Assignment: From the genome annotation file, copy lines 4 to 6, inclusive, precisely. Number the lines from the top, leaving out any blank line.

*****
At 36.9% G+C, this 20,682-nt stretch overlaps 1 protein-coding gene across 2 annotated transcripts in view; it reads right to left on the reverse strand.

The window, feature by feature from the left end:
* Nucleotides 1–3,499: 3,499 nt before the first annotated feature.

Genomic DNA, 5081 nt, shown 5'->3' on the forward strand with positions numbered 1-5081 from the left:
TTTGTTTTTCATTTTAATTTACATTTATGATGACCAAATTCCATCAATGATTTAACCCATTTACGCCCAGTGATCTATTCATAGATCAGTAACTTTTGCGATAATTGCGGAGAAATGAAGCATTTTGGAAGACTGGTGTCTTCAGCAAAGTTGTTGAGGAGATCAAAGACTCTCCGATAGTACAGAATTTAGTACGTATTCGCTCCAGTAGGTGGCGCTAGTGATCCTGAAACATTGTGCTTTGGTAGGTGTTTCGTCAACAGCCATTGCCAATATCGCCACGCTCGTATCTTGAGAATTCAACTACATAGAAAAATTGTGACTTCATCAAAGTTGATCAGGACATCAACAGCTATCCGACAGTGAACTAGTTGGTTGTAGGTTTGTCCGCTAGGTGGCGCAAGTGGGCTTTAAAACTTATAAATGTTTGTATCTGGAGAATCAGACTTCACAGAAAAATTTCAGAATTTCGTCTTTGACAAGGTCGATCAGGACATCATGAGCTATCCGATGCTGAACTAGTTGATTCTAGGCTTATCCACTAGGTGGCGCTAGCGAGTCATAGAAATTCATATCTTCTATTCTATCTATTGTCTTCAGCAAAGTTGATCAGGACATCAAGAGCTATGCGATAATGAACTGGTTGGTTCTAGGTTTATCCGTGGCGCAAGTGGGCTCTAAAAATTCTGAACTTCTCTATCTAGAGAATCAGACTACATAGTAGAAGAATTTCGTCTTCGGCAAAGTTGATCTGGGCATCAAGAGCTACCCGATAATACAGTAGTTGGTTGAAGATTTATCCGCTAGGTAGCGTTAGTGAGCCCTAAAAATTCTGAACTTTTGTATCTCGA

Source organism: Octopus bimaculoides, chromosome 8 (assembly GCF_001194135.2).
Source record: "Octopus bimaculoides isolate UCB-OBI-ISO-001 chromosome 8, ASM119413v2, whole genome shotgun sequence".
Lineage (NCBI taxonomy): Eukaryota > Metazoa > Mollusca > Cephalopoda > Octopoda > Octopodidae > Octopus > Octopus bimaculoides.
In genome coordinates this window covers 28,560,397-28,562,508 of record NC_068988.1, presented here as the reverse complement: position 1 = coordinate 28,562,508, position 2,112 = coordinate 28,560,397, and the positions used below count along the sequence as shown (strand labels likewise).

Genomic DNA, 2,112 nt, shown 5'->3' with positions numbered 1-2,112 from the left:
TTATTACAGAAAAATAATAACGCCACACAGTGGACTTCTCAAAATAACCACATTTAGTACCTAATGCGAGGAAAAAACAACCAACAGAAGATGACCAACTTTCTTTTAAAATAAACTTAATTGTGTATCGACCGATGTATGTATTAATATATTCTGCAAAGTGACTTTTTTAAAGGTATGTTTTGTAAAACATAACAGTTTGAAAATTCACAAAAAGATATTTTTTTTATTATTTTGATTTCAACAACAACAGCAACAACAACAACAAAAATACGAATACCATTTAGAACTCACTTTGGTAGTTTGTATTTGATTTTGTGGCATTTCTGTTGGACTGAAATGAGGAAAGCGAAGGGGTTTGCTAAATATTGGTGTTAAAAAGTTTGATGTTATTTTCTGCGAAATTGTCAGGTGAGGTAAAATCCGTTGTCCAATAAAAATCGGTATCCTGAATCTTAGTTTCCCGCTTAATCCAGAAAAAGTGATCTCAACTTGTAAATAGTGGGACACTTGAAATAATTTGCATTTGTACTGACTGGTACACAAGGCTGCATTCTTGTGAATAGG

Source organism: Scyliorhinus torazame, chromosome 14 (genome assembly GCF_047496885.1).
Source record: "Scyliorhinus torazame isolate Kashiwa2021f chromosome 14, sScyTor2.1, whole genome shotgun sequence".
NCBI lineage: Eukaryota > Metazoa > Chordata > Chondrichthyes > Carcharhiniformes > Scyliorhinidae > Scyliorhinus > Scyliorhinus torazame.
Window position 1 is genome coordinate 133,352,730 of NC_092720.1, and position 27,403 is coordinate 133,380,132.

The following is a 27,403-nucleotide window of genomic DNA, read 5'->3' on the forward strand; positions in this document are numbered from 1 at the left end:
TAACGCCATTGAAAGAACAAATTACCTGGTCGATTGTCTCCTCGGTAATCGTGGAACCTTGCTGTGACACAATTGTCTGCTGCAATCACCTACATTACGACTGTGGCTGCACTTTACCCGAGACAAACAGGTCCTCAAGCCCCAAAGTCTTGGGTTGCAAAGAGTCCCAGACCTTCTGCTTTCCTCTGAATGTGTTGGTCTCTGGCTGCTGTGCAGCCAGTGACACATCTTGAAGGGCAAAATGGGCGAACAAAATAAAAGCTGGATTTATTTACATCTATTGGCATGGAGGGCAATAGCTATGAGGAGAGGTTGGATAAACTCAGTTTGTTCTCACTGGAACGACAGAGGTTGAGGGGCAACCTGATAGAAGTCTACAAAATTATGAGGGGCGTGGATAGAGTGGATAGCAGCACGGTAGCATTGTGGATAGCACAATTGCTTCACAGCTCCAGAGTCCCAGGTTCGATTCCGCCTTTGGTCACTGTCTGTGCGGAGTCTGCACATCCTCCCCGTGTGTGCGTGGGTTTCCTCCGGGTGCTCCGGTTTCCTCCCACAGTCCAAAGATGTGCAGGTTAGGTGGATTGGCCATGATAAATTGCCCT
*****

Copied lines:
Genomic DNA, 5081 nt, shown 5'->3' on the forward strand with positions numbered 1-5081 from the left:
TTTGTTTTTCATTTTAATTTACATTTATGATGACCAAATTCCATCAATGATTTAACCCATTTACGCCCAGTGATCTATTCATAGATCAGTAACTTTTGCGATAATTGCGGAGAAATGAAGCATTTTGGAAGACTGGTGTCTTCAGCAAAGTTGTTGAGGAGATCAAAGACTCTCCGATAGTACAGAATTTAGTACGTATTCGCTCCAGTAGGTGGCGCTAGTGATCCTGAAACATTGTGCTTTGGTAGGTGTTTCGTCAACAGCCATTGCCAATATCGCCACGCTCGTATCTTGAGAATTCAACTACATAGAAAAATTGTGACTTCATCAAAGTTGATCAGGACATCAACAGCTATCCGACAGTGAACTAGTTGGTTGTAGGTTTGTCCGCTAGGTGGCGCAAGTGGGCTTTAAAACTTATAAATGTTTGTATCTGGAGAATCAGACTTCACAGAAAAATTTCAGAATTTCGTCTTTGACAAGGTCGATCAGGACATCATGAGCTATCCGATGCTGAACTAGTTGATTCTAGGCTTATCCACTAGGTGGCGCTAGCGAGTCATAGAAATTCATATCTTCTATTCTATCTATTGTCTTCAGCAAAGTTGATCAGGACATCAAGAGCTATGCGATAATGAACTGGTTGGTTCTAGGTTTATCCGTGGCGCAAGTGGGCTCTAAAAATTCTGAACTTCTCTATCTAGAGAATCAGACTACATAGTAGAAGAATTTCGTCTTCGGCAAAGTTGATCTGGGCATCAAGAGCTACCCGATAATACAGTAGTTGGTTGAAGATTTATCCGCTAGGTAGCGTTAGTGAGCCCTAAAAATTCTGAACTTTTGTATCTCGA

Source organism: Octopus bimaculoides, chromosome 8 (assembly GCF_001194135.2).